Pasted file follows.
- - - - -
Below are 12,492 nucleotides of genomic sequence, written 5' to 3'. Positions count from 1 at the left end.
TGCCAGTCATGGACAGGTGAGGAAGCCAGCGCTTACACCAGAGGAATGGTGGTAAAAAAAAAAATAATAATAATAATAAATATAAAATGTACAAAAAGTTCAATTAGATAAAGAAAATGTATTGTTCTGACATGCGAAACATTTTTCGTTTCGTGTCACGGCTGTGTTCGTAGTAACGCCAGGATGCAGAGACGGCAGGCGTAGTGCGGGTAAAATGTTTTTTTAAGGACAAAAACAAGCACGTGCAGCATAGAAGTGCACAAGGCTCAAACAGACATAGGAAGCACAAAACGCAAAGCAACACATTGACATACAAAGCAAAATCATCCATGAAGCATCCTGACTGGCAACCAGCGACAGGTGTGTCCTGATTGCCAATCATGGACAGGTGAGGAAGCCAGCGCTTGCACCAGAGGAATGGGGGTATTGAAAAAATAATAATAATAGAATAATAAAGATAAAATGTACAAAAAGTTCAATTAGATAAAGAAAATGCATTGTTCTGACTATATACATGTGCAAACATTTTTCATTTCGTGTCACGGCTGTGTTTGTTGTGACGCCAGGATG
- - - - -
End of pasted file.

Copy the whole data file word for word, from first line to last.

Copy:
Below are 12,492 nucleotides of genomic sequence, written 5' to 3'. Positions count from 1 at the left end.
TGCCAGTCATGGACAGGTGAGGAAGCCAGCGCTTACACCAGAGGAATGGTGGTAAAAAAAAAAATAATAATAATAATAAATATAAAATGTACAAAAAGTTCAATTAGATAAAGAAAATGTATTGTTCTGACATGCGAAACATTTTTCGTTTCGTGTCACGGCTGTGTTCGTAGTAACGCCAGGATGCAGAGACGGCAGGCGTAGTGCGGGTAAAATGTTTTTTTAAGGACAAAAACAAGCACGTGCAGCATAGAAGTGCACAAGGCTCAAACAGACATAGGAAGCACAAAACGCAAAGCAACACATTGACATACAAAGCAAAATCATCCATGAAGCATCCTGACTGGCAACCAGCGACAGGTGTGTCCTGATTGCCAATCATGGACAGGTGAGGAAGCCAGCGCTTGCACCAGAGGAATGGGGGTATTGAAAAAATAATAATAATAGAATAATAAAGATAAAATGTACAAAAAGTTCAATTAGATAAAGAAAATGCATTGTTCTGACTATATACATGTGCAAACATTTTTCATTTCGTGTCACGGCTGTGTTTGTTGTGACGCCAGGATG